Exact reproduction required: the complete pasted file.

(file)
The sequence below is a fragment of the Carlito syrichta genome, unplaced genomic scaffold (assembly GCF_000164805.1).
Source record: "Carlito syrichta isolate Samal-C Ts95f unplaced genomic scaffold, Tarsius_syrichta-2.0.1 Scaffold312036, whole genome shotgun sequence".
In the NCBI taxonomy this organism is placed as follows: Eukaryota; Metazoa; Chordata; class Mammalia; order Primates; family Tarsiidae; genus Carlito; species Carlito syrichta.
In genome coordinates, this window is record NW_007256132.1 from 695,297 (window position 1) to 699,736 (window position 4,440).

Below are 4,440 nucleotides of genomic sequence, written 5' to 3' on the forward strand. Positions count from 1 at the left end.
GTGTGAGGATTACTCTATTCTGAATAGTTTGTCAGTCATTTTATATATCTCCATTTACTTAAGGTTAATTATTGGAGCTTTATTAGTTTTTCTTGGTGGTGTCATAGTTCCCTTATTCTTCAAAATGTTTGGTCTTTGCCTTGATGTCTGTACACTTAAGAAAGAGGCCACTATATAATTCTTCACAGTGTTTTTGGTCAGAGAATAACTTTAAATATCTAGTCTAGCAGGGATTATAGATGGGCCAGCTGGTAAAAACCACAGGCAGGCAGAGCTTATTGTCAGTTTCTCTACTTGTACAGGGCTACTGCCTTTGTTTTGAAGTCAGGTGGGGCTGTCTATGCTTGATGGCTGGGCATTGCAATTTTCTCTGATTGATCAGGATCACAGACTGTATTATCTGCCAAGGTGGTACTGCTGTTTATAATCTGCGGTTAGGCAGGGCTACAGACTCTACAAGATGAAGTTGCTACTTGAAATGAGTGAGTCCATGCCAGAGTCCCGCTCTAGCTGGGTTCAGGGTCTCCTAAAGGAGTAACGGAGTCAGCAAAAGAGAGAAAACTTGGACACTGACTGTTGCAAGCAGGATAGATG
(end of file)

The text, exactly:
The sequence below is a fragment of the Carlito syrichta genome, unplaced genomic scaffold (assembly GCF_000164805.1).
Source record: "Carlito syrichta isolate Samal-C Ts95f unplaced genomic scaffold, Tarsius_syrichta-2.0.1 Scaffold312036, whole genome shotgun sequence".
In the NCBI taxonomy this organism is placed as follows: Eukaryota; Metazoa; Chordata; class Mammalia; order Primates; family Tarsiidae; genus Carlito; species Carlito syrichta.
In genome coordinates, this window is record NW_007256132.1 from 695,297 (window position 1) to 699,736 (window position 4,440).

Below are 4,440 nucleotides of genomic sequence, written 5' to 3' on the forward strand. Positions count from 1 at the left end.
GTGTGAGGATTACTCTATTCTGAATAGTTTGTCAGTCATTTTATATATCTCCATTTACTTAAGGTTAATTATTGGAGCTTTATTAGTTTTTCTTGGTGGTGTCATAGTTCCCTTATTCTTCAAAATGTTTGGTCTTTGCCTTGATGTCTGTACACTTAAGAAAGAGGCCACTATATAATTCTTCACAGTGTTTTTGGTCAGAGAATAACTTTAAATATCTAGTCTAGCAGGGATTATAGATGGGCCAGCTGGTAAAAACCACAGGCAGGCAGAGCTTATTGTCAGTTTCTCTACTTGTACAGGGCTACTGCCTTTGTTTTGAAGTCAGGTGGGGCTGTCTATGCTTGATGGCTGGGCATTGCAATTTTCTCTGATTGATCAGGATCACAGACTGTATTATCTGCCAAGGTGGTACTGCTGTTTATAATCTGCGGTTAGGCAGGGCTACAGACTCTACAAGATGAAGTTGCTACTTGAAATGAGTGAGTCCATGCCAGAGTCCCGCTCTAGCTGGGTTCAGGGTCTCCTAAAGGAGTAACGGAGTCAGCAAAAGAGAGAAAACTTGGACACTGACTGTTGCAAGCAGGATAGATG